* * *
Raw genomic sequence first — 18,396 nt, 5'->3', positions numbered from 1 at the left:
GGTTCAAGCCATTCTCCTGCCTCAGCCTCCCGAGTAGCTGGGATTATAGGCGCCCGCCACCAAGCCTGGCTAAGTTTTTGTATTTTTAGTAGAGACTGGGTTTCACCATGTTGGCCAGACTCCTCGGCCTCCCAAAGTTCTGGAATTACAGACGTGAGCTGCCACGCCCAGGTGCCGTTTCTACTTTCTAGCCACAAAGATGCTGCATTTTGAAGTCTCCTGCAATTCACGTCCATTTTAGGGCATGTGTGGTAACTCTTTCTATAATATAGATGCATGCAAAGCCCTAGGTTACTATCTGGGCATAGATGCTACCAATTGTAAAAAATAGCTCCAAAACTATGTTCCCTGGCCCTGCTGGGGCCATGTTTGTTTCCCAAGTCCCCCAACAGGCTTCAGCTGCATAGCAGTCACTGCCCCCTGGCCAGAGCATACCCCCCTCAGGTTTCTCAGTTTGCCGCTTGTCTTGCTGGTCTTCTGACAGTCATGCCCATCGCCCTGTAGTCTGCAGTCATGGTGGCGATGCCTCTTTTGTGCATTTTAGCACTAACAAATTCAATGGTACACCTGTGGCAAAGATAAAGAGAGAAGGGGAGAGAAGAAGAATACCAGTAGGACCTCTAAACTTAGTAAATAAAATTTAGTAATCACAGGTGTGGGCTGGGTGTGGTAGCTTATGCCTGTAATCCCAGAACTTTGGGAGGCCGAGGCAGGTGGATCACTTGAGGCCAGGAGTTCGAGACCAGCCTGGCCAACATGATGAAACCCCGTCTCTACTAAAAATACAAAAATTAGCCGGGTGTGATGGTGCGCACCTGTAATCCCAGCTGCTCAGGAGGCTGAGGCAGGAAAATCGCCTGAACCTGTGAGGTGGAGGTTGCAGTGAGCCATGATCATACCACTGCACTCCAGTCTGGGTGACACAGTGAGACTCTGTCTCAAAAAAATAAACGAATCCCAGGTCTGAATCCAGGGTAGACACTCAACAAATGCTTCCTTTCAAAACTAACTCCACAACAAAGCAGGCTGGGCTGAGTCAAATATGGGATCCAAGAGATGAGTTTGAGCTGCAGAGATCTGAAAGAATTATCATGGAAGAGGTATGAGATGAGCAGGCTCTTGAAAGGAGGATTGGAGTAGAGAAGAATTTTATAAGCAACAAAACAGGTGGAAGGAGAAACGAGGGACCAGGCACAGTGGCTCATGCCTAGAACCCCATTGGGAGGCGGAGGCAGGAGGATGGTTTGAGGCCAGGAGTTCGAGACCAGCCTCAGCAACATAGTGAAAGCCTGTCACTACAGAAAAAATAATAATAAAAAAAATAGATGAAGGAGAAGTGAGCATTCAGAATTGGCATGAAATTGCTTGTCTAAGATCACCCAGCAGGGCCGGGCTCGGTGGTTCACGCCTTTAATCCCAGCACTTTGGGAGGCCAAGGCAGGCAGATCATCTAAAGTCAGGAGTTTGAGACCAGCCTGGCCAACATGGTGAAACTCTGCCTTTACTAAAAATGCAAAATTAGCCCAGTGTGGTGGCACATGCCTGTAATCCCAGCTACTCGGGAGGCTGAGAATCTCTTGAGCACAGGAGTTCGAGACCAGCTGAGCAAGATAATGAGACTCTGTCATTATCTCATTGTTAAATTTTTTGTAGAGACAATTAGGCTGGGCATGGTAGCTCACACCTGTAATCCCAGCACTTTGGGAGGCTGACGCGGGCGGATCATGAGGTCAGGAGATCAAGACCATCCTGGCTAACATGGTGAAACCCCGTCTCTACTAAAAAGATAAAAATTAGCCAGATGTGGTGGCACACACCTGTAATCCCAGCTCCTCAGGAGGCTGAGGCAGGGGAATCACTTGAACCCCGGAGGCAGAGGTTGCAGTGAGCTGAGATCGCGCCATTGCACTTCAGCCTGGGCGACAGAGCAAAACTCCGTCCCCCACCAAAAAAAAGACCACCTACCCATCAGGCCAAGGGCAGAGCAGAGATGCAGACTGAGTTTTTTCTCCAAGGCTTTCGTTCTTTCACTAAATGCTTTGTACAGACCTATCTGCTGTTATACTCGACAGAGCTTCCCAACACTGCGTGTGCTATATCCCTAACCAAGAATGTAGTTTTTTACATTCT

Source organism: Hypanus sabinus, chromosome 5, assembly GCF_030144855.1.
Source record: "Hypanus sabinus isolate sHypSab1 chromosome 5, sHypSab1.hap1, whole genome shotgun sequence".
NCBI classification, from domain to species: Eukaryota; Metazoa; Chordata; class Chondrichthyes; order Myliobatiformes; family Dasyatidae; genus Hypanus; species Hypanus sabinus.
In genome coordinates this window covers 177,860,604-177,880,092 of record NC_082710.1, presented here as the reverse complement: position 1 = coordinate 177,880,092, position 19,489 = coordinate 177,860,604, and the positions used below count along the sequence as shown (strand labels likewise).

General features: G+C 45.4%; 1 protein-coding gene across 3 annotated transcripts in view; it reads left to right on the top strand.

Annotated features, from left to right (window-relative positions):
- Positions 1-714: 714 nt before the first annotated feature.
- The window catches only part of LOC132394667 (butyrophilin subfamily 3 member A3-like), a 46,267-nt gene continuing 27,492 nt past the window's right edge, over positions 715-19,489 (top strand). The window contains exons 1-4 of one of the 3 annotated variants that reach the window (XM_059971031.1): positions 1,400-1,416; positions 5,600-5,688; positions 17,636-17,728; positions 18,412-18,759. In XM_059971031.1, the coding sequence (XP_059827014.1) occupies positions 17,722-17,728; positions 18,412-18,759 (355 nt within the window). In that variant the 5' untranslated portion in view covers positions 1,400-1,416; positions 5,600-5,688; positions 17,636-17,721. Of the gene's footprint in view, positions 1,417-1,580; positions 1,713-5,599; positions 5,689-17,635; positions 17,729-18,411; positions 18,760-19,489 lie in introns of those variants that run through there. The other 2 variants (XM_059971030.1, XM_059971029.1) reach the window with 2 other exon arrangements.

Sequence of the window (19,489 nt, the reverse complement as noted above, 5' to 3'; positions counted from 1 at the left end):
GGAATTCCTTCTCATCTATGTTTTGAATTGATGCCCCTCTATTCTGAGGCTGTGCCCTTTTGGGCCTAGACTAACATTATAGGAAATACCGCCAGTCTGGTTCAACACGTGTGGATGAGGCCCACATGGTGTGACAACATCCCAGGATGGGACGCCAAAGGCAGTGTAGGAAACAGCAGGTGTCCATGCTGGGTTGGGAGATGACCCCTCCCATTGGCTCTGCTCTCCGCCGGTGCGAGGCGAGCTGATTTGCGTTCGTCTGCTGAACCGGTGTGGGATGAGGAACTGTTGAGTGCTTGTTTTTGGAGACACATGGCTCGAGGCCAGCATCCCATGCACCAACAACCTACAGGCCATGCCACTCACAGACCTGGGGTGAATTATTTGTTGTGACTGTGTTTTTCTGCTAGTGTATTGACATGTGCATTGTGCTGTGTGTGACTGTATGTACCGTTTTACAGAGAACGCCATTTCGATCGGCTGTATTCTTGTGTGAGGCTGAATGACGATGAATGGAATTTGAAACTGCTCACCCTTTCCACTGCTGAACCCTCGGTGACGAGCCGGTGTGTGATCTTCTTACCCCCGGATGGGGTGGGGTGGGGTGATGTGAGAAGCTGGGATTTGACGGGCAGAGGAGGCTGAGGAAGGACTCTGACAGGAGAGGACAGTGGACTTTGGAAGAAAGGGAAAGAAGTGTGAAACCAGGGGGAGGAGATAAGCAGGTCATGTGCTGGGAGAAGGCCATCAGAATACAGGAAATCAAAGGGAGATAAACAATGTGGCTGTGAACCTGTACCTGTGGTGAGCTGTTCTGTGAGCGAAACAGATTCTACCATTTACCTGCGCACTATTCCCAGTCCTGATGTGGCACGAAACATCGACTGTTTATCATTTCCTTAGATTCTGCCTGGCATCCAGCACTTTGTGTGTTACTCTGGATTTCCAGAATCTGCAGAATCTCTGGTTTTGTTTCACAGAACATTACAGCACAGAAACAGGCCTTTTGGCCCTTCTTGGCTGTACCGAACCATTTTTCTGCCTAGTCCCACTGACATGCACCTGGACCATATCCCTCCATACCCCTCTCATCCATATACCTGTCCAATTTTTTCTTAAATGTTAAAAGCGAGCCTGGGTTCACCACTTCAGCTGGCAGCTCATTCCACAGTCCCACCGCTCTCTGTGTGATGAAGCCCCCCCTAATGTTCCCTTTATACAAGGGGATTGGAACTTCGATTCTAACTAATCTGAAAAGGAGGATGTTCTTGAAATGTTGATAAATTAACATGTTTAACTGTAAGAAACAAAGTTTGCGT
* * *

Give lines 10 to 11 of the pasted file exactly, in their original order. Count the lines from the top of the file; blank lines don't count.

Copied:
- The window catches only part of LOC132394667 (butyrophilin subfamily 3 member A3-like), a 46,267-nt gene continuing 27,492 nt past the window's right edge, over positions 715-19,489 (top strand). The window contains exons 1-4 of one of the 3 annotated variants that reach the window (XM_059971031.1): positions 1,400-1,416; positions 5,600-5,688; positions 17,636-17,728; positions 18,412-18,759. In XM_059971031.1, the coding sequence (XP_059827014.1) occupies positions 17,722-17,728; positions 18,412-18,759 (355 nt within the window). In that variant the 5' untranslated portion in view covers positions 1,400-1,416; positions 5,600-5,688; positions 17,636-17,721. Of the gene's footprint in view, positions 1,417-1,580; positions 1,713-5,599; positions 5,689-17,635; positions 17,729-18,411; positions 18,760-19,489 lie in introns of those variants that run through there. The other 2 variants (XM_059971030.1, XM_059971029.1) reach the window with 2 other exon arrangements.

Sequence of the window (19,489 nt, the reverse complement as noted above, 5' to 3'; positions counted from 1 at the left end):